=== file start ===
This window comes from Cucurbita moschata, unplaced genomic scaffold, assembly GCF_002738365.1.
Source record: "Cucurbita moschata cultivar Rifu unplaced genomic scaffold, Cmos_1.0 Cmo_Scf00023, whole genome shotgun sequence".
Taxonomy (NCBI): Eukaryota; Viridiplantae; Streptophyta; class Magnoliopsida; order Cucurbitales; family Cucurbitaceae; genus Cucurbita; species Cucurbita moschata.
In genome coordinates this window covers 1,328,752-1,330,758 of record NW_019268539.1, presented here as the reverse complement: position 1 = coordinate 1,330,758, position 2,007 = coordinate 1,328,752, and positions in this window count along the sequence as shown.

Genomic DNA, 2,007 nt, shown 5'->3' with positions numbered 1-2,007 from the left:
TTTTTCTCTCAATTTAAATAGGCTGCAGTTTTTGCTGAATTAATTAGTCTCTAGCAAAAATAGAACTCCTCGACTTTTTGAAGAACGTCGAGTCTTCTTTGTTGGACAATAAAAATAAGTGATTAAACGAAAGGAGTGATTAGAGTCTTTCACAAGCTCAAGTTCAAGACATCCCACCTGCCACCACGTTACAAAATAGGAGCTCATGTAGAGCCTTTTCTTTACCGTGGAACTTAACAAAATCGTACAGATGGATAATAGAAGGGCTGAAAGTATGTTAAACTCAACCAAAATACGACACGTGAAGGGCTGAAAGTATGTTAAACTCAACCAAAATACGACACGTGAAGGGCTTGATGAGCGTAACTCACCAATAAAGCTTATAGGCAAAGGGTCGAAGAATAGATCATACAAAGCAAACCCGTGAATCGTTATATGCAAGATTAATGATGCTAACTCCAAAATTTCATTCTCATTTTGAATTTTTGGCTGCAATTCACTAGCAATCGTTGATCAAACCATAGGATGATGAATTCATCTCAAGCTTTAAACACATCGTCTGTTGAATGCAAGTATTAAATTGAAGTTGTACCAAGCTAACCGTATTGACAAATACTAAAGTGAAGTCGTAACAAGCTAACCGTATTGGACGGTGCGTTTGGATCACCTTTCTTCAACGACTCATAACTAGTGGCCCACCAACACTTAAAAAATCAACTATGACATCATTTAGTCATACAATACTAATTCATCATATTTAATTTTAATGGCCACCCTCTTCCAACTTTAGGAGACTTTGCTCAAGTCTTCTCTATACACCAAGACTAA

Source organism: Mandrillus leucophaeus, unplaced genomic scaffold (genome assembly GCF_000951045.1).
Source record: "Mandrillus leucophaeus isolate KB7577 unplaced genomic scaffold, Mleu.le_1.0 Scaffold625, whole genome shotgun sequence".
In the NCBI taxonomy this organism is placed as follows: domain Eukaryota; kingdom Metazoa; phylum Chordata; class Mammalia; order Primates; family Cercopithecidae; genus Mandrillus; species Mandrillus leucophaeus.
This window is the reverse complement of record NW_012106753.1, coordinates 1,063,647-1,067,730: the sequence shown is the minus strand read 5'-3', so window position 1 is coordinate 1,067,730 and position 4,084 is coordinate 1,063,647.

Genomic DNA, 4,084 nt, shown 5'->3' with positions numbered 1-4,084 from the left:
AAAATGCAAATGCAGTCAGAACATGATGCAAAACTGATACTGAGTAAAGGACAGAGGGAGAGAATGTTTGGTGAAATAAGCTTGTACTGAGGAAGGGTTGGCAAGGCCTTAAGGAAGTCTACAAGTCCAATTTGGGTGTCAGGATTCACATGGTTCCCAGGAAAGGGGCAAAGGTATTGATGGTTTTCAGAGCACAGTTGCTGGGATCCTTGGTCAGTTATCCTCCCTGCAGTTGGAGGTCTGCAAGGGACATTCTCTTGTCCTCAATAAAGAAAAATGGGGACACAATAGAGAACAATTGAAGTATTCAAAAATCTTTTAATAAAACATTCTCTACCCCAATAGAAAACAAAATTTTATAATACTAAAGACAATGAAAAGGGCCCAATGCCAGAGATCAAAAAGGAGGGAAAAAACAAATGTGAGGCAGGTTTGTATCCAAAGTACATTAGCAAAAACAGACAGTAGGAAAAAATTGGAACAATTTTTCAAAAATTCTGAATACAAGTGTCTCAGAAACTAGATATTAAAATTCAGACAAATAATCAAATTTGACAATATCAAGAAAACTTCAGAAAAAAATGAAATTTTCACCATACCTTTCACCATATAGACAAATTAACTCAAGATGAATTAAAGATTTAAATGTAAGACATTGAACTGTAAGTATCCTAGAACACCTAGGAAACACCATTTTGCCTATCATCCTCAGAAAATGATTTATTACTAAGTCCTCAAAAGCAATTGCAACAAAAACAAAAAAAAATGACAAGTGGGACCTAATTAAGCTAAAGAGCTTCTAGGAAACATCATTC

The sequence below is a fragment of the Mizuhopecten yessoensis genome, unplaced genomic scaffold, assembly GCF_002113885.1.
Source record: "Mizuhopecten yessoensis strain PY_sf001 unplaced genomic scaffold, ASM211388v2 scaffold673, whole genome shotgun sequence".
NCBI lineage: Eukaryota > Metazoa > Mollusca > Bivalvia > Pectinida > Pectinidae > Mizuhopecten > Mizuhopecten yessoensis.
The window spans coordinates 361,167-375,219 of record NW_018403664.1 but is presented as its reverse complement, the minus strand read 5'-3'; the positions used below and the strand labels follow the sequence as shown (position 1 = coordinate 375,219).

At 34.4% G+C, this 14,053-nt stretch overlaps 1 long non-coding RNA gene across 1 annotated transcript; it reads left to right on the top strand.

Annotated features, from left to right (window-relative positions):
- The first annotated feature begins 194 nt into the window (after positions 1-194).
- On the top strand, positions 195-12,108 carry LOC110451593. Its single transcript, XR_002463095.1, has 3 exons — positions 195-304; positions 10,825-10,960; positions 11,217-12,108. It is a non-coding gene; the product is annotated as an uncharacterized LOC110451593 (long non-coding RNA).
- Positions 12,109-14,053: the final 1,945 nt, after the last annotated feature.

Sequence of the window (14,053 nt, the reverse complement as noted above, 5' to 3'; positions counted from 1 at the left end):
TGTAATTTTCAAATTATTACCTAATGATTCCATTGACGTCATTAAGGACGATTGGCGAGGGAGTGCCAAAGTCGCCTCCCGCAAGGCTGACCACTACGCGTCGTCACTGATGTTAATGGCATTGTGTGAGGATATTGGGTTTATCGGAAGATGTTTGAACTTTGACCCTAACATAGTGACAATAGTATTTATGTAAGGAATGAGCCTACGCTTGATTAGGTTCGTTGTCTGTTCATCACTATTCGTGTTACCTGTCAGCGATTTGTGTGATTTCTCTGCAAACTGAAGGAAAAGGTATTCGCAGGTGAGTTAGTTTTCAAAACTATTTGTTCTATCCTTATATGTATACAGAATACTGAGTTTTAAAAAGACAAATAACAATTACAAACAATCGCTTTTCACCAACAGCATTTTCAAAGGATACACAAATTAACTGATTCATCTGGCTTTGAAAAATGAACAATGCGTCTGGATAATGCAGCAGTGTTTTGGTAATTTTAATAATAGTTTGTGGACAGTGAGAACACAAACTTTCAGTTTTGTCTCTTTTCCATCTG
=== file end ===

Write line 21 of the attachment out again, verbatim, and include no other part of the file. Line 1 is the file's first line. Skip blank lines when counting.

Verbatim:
- Positions 12,109-14,053: the final 1,945 nt, after the last annotated feature.